SPARTANBURG, SC (WSPA) – Since COVID-19 caused states to shutdown, many people found themselves bored and alone. Thus, animal shelters, like Spartanburg Humane Society and Greenville County Animal Care, saw an increase in foster and adoptions.
While states have now slowly begun to create a new normal, lifting some of those shutdown orders, that new pet is there to stay. Thus, Spartanburg Humane Society’s CEO Angel Cox said it’s best to do your research before getting a fur baby.
“Not just looking at sad eyes in a kennel and saying, ‘Oh my gosh! I feel bad for this dog. I’m going to adopt it.’ We want them to understand what they’re fitting into their family,” Cox said.
Neither Spartanburg or Greenville have anticipated adopters returning their pets just because they’re going back to work or orders have been lifted.
“We’re kind of counting on the fact that this animal now is actually a member of your family,” Cox said. “Also, there’s a fee turning an animal into us, even if you adopted it from us. You’ve had it longer than 30 days, you still have to pay the fee to turn it in.”
Cox and Greenville County Animal Cares Communications Director, Paula Church, explained that pet adoptions are great, and aren’t without problems, thus, all shelters do offer help.
“We want to see everybody successful and we want to see everybody win. We have a dog trainer here,” Church said. “Shaun is always here to offer any kind of information and tips that, you know, if anybody’s having any particular issues.”
In addition to advice, both Spartanburg Humane Society and Greenville County Animal Cares are already microchipped, vaccinated, spayed or neutered, come with a leash, and a small bag of dog food.
But maybe pet adoption is too much of a commitment. The Linkous family has fostered nearly 20 dogs for the last two years, and believe fostering is the best great.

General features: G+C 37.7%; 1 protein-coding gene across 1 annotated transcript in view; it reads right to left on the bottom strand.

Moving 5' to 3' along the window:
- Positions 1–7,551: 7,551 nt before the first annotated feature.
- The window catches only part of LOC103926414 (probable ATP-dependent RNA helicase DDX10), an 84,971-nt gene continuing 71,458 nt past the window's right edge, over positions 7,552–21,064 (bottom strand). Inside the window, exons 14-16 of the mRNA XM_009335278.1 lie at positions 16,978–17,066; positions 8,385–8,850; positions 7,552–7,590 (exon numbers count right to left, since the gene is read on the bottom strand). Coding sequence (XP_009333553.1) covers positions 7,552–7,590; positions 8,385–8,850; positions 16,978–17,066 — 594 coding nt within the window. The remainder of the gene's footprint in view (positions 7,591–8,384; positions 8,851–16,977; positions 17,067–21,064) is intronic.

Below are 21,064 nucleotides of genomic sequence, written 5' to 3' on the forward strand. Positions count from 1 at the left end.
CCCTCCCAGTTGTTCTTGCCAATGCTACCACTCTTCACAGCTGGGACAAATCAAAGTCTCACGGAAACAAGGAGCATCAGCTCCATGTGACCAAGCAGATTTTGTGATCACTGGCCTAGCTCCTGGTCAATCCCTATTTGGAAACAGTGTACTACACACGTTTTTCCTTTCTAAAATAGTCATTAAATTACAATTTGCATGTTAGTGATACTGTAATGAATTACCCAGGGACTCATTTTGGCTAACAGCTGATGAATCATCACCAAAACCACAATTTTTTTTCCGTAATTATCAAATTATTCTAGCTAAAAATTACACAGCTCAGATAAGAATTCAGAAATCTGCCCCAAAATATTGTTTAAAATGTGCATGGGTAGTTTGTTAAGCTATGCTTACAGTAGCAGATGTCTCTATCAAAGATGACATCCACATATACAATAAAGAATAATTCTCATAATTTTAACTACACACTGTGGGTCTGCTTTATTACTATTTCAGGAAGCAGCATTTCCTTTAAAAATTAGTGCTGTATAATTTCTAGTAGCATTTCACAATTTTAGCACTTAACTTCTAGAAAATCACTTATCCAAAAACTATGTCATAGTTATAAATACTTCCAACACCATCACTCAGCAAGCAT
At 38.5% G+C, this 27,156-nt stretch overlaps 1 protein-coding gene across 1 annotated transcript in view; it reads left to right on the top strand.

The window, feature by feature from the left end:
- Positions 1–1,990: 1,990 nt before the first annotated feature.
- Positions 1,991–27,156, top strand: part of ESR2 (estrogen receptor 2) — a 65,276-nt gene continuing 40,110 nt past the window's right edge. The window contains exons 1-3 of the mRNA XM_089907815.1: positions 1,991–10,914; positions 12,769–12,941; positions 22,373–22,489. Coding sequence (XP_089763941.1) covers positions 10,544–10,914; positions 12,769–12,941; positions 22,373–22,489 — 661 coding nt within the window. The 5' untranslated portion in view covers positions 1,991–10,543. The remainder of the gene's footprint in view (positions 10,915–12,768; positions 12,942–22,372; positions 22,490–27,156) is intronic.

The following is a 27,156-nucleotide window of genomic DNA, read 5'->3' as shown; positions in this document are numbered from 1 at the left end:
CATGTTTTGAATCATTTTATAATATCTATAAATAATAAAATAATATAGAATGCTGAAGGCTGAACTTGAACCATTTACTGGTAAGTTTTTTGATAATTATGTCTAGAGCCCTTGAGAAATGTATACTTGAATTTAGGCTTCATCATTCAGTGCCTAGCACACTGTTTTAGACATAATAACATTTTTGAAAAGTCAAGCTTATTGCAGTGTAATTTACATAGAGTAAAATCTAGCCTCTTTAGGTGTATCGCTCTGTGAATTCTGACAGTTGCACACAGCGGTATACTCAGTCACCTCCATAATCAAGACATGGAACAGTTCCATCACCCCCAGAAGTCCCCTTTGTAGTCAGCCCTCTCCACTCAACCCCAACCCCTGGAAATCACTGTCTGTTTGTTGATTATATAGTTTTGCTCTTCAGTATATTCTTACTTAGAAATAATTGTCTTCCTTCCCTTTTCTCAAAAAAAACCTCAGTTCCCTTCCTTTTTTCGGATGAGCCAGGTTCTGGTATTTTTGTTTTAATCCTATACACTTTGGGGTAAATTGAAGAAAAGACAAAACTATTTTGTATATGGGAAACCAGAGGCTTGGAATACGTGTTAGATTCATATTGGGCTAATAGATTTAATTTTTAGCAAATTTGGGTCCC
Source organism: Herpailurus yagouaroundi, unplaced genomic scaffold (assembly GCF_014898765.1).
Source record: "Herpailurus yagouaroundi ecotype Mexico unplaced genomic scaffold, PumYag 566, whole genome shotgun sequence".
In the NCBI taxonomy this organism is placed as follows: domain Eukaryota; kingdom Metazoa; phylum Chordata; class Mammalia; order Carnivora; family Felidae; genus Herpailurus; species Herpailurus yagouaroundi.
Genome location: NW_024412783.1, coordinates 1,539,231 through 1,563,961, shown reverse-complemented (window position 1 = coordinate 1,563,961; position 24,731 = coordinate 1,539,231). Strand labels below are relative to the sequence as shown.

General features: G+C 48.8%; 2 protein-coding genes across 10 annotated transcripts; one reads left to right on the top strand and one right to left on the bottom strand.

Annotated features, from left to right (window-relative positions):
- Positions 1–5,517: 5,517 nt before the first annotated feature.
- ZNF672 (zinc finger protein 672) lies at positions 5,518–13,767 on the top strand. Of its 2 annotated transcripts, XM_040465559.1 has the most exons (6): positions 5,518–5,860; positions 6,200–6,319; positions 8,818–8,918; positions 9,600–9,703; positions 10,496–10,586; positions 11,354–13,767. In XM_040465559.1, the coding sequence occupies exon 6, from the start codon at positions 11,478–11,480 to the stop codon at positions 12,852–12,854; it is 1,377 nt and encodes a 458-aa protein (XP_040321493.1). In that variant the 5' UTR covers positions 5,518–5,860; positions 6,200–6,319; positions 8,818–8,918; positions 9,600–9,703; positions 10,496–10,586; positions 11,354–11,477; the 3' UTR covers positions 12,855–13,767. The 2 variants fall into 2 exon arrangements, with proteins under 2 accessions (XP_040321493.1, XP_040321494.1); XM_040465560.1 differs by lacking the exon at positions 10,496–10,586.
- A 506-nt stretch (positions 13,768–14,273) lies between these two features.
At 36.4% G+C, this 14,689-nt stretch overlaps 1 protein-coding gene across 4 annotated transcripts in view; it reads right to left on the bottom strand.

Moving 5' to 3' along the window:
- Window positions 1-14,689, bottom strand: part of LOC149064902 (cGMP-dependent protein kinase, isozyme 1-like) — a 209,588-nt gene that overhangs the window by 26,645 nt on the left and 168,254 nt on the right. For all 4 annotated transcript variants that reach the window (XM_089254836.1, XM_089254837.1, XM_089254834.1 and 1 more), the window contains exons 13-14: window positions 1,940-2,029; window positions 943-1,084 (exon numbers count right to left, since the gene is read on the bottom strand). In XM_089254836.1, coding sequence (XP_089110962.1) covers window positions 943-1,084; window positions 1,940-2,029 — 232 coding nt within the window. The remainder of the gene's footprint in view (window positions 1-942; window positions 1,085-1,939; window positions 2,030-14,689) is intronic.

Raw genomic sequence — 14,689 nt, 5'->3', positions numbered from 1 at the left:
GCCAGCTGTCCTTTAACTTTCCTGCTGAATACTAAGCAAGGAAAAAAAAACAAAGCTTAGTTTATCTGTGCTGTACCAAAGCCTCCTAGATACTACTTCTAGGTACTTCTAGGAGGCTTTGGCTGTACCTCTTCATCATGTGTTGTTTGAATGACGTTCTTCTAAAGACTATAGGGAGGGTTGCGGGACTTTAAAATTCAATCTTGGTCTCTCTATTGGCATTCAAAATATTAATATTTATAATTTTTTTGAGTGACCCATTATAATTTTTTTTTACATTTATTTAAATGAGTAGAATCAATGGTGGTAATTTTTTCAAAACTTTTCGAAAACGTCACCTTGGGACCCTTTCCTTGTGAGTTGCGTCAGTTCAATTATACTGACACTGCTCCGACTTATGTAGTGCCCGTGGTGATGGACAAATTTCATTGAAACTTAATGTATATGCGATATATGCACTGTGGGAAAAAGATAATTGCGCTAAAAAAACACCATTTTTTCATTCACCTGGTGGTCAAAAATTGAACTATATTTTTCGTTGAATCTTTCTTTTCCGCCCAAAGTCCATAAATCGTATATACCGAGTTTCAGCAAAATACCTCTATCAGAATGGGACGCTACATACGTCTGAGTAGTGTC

Scooter is the Linkous’s foster puppy, husband Andy, daughter Cara, son Grant and matriarch Jen Linkous agreed fostering has been a challenging but exciting three weeks.
“He’s a pretty happy little guy,” Jen Linkous said.
Scooter is a special needs dog, because his spine was injured by his previous owner’s child. So, his hind legs drag, but still have the ability to function.
Linkous explained that the challenging, and yet, rewarding task of rehabilitating Scooter has been worth it.
“To be honest with you, if it wasn’t during the all of this quarantine we couldn’t do this,” Linkous said. “It’s extremely rewarding to be a part of a foster dogs life or cat. But this has been even more rewarding this time to watch in three weeks, just the progress [Scooter has] made.”
Scooter has water therapy sessions, where he wears a life vest to help him float while he retrains his legs to walk an underwater treadmill.
Grant Linkous said being at the animal rehab facility is one of his proudest moments with Scooter.
“Last time we did one speed and he was doing really good. This time, we did really high speed and he was just really good. Especially his right one,” Grant said.
“Yeah, his right side is a little stronger looking,” Jen added.
“No. Left,” Grant said.
“The left?” Jen asked.
“Yeah! Left,” Grant reminded her.
“Ah, the left side,” Jen explained,” when we go to therapy with him. It’s exciting to see his hips moving and his legs trying to move.”
Scooter isn’t alone, happy stories of rescue pets in permanent and foster homes are up in both Spartanburg and Greenville counties.
“Probably between 150 and 200 actually going out the door. We are up 50 from this exact time frame last year. We have had 50 more adoptions,” Cox said.
“We can house up to 400 animals. But, we really seen, we’ve seen about a 45% decrease in intake since this has started over the same time period last year,” Church said.
Church noted that more of the animals that are still in the shelters are special needs cases. Therefore, this shutdown has allowed Greenville County to focus more on those cases and get them the treatment and attention they need.
Additionally, those animals in foster homes, help adopting families by letting the animal adjust to life outside of the shelter. The foster family has the ability to learn and share the genuine likes and dislikes with the adoptive family. This overall creates a more smooth transition into the animal’s forever home.
But if adoption or fostering isn’t going to work, Cox and Church said donations of any kind are welcome. For more information about adoption, pet fostering, or donations click on Spartanburg Humane Society or Greenville County Animal Care.